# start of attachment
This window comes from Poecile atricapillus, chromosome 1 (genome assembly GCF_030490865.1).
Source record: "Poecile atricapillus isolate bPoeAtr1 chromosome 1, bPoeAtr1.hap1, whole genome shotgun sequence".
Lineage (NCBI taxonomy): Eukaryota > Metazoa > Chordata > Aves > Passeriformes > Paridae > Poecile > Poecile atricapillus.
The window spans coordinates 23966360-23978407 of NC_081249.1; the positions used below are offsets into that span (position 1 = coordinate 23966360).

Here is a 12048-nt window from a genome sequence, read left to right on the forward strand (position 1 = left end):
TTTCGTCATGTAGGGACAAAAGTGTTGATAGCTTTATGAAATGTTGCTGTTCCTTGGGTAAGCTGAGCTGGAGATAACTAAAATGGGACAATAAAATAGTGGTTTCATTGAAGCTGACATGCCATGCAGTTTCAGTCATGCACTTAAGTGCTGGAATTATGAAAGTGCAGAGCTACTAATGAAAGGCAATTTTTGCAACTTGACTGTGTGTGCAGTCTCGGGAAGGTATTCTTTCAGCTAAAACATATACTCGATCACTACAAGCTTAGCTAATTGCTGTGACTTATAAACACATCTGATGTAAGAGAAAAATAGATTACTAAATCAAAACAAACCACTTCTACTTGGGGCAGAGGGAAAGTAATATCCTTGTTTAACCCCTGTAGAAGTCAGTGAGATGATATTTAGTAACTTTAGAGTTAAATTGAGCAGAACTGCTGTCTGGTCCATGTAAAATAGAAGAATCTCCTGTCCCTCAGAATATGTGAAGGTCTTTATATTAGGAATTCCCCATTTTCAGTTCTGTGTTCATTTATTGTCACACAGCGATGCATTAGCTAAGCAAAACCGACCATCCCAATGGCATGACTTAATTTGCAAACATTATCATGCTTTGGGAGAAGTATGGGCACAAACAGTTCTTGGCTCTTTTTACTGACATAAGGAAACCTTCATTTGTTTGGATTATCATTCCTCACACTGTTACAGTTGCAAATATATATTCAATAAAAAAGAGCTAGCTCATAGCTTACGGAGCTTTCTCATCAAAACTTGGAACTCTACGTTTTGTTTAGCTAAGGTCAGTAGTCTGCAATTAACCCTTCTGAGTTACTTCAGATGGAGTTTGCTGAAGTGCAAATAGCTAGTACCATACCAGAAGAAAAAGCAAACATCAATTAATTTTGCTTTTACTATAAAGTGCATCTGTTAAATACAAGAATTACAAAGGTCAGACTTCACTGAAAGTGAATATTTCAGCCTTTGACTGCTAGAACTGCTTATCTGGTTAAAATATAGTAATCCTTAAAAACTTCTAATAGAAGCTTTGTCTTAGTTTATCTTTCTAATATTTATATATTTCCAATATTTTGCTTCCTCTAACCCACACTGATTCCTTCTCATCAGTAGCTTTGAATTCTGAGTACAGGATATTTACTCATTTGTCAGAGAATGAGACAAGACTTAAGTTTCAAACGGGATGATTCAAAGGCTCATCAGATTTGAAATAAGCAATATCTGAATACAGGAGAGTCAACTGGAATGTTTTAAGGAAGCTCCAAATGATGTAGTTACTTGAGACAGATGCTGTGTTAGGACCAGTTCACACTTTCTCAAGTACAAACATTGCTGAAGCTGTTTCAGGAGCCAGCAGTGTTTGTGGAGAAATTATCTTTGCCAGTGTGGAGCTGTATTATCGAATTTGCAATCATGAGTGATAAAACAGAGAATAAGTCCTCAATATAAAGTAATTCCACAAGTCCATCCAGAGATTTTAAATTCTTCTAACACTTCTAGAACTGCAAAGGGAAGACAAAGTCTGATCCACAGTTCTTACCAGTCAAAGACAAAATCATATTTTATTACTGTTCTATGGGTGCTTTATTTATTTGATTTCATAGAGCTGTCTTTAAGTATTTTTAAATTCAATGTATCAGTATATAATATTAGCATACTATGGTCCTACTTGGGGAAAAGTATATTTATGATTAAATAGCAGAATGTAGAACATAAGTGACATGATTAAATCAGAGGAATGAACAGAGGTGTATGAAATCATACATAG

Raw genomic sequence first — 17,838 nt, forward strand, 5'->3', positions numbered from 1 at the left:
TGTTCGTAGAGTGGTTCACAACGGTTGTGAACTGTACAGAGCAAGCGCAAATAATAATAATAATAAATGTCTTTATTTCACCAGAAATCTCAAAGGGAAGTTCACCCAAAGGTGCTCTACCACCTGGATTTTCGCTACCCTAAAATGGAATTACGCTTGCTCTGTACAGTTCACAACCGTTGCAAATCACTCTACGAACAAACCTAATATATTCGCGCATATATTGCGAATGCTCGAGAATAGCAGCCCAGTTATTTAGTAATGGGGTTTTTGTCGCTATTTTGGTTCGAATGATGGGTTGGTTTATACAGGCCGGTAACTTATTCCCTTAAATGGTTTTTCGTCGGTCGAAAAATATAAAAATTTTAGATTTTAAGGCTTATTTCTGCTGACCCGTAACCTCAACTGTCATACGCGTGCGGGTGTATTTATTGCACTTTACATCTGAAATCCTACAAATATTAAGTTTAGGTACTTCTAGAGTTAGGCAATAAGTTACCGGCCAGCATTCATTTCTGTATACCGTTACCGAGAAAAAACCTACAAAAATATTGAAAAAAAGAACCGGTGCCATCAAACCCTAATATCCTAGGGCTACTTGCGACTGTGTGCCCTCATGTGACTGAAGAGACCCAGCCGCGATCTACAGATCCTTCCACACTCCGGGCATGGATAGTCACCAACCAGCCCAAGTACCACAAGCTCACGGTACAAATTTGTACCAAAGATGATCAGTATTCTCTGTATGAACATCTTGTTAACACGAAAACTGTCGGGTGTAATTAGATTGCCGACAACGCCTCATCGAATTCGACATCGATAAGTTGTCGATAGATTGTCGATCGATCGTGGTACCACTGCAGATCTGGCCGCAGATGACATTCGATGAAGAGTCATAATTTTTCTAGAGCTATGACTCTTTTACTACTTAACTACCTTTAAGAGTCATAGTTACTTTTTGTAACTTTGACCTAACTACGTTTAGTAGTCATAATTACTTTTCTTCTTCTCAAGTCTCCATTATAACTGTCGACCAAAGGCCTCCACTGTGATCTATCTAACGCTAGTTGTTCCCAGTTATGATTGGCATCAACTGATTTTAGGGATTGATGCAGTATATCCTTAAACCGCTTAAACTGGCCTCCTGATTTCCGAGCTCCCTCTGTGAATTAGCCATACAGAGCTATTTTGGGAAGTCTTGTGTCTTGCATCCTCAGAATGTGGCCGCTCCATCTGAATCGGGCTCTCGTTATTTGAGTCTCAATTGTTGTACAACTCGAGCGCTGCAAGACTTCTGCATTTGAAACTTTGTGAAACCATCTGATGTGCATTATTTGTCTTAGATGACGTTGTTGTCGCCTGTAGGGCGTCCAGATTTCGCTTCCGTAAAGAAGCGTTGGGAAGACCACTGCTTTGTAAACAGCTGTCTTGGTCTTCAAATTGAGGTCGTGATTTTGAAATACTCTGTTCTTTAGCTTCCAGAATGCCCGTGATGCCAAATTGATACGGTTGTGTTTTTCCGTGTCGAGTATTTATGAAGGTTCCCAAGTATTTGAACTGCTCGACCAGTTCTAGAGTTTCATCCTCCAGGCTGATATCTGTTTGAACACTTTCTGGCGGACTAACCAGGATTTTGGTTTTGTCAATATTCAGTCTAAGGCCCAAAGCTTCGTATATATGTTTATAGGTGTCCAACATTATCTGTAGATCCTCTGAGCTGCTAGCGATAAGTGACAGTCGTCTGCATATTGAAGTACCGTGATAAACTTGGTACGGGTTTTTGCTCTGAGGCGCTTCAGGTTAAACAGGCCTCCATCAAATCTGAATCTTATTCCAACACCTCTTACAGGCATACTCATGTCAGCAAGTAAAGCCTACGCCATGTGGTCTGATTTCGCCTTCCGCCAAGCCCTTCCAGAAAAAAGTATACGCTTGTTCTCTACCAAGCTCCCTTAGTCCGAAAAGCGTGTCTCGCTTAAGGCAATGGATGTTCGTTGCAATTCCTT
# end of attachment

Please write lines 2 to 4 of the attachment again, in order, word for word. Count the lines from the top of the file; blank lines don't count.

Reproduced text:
Source record: "Poecile atricapillus isolate bPoeAtr1 chromosome 1, bPoeAtr1.hap1, whole genome shotgun sequence".
Lineage (NCBI taxonomy): Eukaryota > Metazoa > Chordata > Aves > Passeriformes > Paridae > Poecile > Poecile atricapillus.
The window spans coordinates 23966360-23978407 of NC_081249.1; the positions used below are offsets into that span (position 1 = coordinate 23966360).